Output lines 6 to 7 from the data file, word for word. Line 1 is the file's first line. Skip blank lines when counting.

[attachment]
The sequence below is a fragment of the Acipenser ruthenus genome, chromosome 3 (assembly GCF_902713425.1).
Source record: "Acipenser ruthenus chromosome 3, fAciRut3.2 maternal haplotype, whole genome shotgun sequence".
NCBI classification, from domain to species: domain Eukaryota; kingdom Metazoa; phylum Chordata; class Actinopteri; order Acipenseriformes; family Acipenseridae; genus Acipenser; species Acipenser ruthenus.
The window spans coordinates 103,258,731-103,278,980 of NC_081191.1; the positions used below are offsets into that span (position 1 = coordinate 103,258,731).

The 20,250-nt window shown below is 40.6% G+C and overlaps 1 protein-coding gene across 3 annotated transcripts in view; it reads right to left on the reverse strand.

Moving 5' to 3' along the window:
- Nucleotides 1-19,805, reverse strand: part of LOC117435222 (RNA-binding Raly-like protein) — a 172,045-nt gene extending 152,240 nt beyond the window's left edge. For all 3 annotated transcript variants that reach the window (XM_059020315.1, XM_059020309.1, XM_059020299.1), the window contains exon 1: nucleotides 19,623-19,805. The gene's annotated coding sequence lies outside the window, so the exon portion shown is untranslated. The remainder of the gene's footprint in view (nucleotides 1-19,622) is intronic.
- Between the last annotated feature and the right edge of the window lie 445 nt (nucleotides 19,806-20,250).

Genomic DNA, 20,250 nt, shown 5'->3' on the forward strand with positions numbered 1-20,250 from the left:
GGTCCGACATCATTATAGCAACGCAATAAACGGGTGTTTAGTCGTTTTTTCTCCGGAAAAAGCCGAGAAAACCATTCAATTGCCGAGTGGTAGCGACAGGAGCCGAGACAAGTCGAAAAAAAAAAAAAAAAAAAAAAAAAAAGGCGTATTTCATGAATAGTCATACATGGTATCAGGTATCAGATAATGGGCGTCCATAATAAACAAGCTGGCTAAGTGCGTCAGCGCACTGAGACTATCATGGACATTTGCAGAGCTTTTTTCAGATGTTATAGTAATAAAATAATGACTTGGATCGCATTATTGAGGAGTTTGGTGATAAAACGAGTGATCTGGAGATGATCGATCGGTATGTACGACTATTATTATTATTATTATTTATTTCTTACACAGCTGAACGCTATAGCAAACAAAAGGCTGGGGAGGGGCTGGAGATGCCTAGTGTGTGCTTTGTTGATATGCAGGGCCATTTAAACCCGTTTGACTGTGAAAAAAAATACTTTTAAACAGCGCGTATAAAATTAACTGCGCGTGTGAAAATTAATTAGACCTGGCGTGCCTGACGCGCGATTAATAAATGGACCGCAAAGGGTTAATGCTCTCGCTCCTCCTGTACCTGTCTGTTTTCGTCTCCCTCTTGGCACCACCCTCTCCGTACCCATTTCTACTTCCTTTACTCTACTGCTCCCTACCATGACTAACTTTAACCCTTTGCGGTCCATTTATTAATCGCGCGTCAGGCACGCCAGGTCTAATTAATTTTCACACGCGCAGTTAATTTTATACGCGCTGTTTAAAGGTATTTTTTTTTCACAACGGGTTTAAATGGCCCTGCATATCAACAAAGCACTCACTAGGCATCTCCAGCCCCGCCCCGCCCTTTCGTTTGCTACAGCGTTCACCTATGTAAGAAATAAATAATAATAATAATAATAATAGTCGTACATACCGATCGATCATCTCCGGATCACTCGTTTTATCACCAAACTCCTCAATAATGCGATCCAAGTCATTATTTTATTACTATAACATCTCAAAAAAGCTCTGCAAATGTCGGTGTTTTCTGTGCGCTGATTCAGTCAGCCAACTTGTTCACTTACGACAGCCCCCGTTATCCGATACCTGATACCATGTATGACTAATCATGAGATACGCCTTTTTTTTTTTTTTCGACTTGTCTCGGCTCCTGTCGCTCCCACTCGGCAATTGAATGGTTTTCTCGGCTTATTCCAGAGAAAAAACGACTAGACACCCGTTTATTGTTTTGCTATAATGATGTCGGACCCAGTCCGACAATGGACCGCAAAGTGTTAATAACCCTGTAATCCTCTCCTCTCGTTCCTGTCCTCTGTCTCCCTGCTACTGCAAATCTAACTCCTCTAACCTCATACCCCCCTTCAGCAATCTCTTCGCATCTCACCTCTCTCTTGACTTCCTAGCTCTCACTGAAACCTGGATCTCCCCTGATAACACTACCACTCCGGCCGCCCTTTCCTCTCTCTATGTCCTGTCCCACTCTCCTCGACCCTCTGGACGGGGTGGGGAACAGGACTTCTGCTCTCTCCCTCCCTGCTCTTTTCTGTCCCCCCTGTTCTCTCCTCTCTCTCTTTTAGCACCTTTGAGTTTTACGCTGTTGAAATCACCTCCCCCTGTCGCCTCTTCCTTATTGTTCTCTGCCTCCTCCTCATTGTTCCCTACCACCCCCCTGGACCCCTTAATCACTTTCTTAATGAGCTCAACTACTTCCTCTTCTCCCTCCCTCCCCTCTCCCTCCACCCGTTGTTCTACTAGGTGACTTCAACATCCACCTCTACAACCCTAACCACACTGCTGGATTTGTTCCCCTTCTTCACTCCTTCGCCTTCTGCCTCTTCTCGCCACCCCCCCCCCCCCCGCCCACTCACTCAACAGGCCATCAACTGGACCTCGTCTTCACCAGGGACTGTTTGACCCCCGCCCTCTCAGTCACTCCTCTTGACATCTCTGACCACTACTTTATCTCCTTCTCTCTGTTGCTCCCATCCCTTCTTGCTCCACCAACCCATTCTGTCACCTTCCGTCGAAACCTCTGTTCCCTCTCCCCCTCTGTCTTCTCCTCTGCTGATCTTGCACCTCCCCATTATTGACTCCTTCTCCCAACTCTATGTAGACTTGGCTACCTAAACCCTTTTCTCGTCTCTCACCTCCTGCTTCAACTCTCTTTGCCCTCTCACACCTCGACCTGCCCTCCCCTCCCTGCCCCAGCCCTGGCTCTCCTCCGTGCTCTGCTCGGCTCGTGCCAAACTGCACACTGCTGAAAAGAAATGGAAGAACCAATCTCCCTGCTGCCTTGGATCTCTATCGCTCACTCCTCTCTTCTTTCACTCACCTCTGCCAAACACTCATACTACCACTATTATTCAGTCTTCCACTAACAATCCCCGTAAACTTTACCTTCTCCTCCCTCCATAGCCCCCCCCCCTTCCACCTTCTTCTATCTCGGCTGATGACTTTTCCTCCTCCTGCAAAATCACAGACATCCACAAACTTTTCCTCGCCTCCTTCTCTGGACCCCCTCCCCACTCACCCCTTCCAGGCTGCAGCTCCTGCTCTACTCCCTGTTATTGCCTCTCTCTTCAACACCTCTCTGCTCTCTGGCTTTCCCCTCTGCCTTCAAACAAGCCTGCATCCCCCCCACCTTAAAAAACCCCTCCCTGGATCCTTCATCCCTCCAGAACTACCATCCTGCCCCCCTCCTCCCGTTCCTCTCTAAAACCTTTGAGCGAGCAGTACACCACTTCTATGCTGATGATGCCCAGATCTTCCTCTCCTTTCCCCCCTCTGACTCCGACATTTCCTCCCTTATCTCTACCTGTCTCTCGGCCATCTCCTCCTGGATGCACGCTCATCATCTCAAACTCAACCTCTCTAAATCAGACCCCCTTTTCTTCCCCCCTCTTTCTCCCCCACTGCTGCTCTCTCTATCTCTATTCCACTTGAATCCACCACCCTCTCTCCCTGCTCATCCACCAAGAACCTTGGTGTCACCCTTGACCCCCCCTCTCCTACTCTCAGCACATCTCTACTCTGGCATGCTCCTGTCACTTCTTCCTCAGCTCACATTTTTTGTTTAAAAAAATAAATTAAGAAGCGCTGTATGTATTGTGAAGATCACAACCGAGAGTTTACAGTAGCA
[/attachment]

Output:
Moving 5' to 3' along the window:
- Nucleotides 1-19,805, reverse strand: part of LOC117435222 (RNA-binding Raly-like protein) — a 172,045-nt gene extending 152,240 nt beyond the window's left edge. For all 3 annotated transcript variants that reach the window (XM_059020315.1, XM_059020309.1, XM_059020299.1), the window contains exon 1: nucleotides 19,623-19,805. The gene's annotated coding sequence lies outside the window, so the exon portion shown is untranslated. The remainder of the gene's footprint in view (nucleotides 1-19,622) is intronic.